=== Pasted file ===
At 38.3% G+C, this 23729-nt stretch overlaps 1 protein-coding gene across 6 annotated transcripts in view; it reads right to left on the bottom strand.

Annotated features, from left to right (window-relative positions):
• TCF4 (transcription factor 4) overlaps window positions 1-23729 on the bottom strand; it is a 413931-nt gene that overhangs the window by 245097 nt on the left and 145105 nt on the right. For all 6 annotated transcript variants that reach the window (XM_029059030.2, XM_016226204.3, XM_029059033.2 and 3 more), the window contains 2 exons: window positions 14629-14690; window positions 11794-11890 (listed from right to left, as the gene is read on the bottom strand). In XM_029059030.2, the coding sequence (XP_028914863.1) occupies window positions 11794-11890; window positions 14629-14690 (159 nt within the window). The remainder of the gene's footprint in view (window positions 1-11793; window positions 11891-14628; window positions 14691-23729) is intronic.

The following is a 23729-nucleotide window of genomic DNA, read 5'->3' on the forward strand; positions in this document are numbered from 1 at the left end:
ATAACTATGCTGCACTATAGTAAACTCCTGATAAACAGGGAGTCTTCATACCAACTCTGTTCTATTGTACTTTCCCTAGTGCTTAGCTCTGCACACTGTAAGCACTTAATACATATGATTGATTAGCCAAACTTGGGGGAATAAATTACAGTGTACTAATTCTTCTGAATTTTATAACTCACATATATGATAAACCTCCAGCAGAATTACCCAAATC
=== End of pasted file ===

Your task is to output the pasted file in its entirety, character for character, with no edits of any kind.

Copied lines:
At 38.3% G+C, this 23729-nt stretch overlaps 1 protein-coding gene across 6 annotated transcripts in view; it reads right to left on the bottom strand.

Annotated features, from left to right (window-relative positions):
• TCF4 (transcription factor 4) overlaps window positions 1-23729 on the bottom strand; it is a 413931-nt gene that overhangs the window by 245097 nt on the left and 145105 nt on the right. For all 6 annotated transcript variants that reach the window (XM_029059030.2, XM_016226204.3, XM_029059033.2 and 3 more), the window contains 2 exons: window positions 14629-14690; window positions 11794-11890 (listed from right to left, as the gene is read on the bottom strand). In XM_029059030.2, the coding sequence (XP_028914863.1) occupies window positions 11794-11890; window positions 14629-14690 (159 nt within the window). The remainder of the gene's footprint in view (window positions 1-11793; window positions 11891-14628; window positions 14691-23729) is intronic.

The following is a 23729-nucleotide window of genomic DNA, read 5'->3' on the forward strand; positions in this document are numbered from 1 at the left end:
ATAACTATGCTGCACTATAGTAAACTCCTGATAAACAGGGAGTCTTCATACCAACTCTGTTCTATTGTACTTTCCCTAGTGCTTAGCTCTGCACACTGTAAGCACTTAATACATATGATTGATTAGCCAAACTTGGGGGAATAAATTACAGTGTACTAATTCTTCTGAATTTTATAACTCACATATATGATAAACCTCCAGCAGAATTACCCAAATC